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Portrait of Thomas Aston Coffin

On view

Portrait of Thomas Aston Coffin

Artist: John Singleton Copley (American, 1738-1815; active in England after 1775)

Date: 1758
Medium: Oil on canvas
Overall: 50 x 40in. (127 x 101.6cm)
Framed: 55 1/2 x 45 3/4 x 2 1/2in. (141 x 116.2 x 6.4cm)
Credit Line: Museum Purchase
Object number: 58.1
Label Text
Copley’s portrait of the young Thomas Coffin, who later had a distinguished career in the British military, shows Coffin wearing a blue satin coat over an ivory petticoat. Up to around the age of 8, boys and girls were dressed about the same. To avoid any confusion about gender, the plumed hat, definitely masculine attire, is placed to the right side of the picture.

Copley painted this work when he was only 19 or 20, a fact that underscores his innate genius. He had no formal art instruction, but studied as much contemporary work as he could. This is, perhaps, one of the most successful portraits of a child painted in the American colonies up until this time.

Text Entries

This portrait represents Thomas Aston Coffin (1754-1810) as a little boy, well before he had started his distinguished career in the British colonial service, and it was painted when the young artist was at a most significant point in the early development of his career. The subject was born in Boston, the son of a merchant, William Coffin, Jr., and Mary Aston Coffin. He was graduated from Harvard College in 1772. His father was a Loyalist, and when the British evacuated Boston in 1776, Thomas accompanied him to Halifax. Young Coffin then became secretary to Sir Guy Carleton, Governor of Lower Canada, and eventually he was appointed Commissary to the British army in North America. He was with the English troops when they evacuated New York in 1783. Once more in Lower Canada in 1804, he was named Secretary and Comptroller of Accounts, and soon there-after became Sir Thomas Aston Coffin, Baronet.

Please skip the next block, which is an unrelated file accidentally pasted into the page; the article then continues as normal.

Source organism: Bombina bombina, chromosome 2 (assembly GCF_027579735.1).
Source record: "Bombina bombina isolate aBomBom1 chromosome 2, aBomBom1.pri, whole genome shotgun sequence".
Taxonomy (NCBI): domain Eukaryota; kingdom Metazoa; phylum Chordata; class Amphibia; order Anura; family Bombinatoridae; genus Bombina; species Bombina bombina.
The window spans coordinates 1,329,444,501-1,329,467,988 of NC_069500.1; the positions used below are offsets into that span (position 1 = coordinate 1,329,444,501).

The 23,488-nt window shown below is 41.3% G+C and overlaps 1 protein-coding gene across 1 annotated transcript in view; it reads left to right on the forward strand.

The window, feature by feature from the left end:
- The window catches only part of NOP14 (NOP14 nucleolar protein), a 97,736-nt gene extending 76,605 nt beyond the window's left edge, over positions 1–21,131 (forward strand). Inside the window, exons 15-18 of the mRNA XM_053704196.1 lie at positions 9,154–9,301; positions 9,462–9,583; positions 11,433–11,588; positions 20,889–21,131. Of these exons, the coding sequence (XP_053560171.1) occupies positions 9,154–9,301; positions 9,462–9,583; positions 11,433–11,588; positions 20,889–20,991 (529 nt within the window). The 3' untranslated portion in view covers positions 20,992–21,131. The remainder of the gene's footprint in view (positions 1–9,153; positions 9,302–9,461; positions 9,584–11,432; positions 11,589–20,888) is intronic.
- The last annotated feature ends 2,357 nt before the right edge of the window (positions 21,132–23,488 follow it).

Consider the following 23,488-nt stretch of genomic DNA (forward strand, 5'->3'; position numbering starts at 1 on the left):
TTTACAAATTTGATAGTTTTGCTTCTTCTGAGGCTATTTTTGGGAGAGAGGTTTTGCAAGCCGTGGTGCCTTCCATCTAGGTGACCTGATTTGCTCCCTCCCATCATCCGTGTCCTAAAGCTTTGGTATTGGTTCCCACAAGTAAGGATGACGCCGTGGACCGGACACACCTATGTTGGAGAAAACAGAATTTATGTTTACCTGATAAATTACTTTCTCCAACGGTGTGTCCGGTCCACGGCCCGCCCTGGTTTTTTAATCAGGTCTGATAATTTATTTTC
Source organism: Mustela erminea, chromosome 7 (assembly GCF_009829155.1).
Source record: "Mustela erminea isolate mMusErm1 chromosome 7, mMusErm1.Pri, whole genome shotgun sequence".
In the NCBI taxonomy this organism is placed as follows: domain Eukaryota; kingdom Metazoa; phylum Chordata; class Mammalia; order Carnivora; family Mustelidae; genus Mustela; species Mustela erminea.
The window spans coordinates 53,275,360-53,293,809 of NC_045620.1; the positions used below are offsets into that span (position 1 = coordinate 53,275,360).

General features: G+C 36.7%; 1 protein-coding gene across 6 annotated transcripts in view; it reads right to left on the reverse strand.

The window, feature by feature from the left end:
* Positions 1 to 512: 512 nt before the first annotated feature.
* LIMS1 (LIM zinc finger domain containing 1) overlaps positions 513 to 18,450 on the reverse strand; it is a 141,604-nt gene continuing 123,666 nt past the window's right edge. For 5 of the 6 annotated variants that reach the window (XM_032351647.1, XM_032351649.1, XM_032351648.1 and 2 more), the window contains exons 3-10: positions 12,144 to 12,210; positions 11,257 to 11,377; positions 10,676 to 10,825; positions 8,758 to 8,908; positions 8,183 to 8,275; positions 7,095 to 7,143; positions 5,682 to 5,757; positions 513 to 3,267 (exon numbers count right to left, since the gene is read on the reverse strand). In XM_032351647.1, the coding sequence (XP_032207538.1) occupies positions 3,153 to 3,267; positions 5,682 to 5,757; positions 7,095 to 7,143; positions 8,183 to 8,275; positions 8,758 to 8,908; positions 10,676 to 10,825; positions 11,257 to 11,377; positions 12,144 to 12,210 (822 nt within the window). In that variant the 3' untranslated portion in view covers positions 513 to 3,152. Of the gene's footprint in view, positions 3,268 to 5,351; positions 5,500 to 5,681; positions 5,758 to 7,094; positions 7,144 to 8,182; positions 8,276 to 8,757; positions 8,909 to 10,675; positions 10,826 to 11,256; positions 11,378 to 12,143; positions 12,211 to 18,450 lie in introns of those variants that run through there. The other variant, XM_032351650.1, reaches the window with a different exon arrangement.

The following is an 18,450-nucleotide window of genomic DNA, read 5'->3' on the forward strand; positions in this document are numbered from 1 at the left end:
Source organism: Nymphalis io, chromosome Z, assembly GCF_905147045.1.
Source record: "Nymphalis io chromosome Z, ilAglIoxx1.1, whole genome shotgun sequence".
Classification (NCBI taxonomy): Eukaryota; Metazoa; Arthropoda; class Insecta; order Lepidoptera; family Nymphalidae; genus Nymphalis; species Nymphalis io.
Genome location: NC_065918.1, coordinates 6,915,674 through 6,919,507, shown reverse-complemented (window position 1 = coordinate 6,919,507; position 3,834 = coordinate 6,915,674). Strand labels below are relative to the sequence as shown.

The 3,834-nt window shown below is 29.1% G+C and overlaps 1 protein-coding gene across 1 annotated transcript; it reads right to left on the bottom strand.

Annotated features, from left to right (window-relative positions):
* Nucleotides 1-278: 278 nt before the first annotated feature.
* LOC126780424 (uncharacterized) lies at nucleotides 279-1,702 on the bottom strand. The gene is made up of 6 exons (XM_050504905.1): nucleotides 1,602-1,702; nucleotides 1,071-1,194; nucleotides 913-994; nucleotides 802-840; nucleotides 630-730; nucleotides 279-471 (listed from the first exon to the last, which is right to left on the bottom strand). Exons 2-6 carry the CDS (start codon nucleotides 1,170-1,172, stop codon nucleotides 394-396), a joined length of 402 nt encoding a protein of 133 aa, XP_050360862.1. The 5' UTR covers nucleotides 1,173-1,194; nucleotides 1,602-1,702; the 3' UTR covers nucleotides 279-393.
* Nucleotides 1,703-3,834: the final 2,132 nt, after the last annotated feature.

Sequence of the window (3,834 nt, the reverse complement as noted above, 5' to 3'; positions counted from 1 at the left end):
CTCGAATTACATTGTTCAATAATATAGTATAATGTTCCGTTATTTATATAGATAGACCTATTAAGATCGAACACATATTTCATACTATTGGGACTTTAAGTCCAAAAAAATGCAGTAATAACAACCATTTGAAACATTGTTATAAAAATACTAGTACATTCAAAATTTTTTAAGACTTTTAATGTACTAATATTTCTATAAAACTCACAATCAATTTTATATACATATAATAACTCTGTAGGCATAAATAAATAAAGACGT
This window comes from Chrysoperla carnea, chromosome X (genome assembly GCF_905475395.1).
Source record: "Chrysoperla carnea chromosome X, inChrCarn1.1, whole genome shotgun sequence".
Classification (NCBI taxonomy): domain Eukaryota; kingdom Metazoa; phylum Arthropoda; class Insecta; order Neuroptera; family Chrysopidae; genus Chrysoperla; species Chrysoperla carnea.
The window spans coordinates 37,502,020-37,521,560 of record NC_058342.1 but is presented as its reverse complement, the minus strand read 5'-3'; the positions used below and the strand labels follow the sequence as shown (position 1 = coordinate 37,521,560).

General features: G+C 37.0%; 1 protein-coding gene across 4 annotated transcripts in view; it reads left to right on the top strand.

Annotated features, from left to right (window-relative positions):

Copley’s portrait shows young Master Thomas wearing a blue satin coat over an ivory-colored petticoat; up to around the age of eight children were dressed about the same, whether boys or girls. (1) To avoid any confusion about the gender, a plumed hat, definitely of masculine attire, is placed at the right side of the picture. The subject holds some cherries in his right hand, perhaps intending to feed them to his two pet pigeons that are tethered on a pink ribbon. A shuttlecock and battledore are seen at the lower left, instruments of a game (which prefigured badminton) that was then very popular in England and the English colonies. The other details of the picture—the enormous plant in the foreground, the blossoming morning-glory vine in the upper right, and the landscape with a stream winding through woods, with a mountain range on the horizon—may have been taken from an English mezzotint engraving, for it is known that Copley often drew upon such sources in his work of the 1750s.(2) It is typical of colonial painting that the background appears more like a backdrop, for, in contrast to the well-rounded and richly modeled objects of the foreground, everything beyond the figure seems generalized and flattened into a single scenic plane; typical, too, is the lack of integration between the foreground and background—the little boy stands in front of the landscape rather than being integrated with it.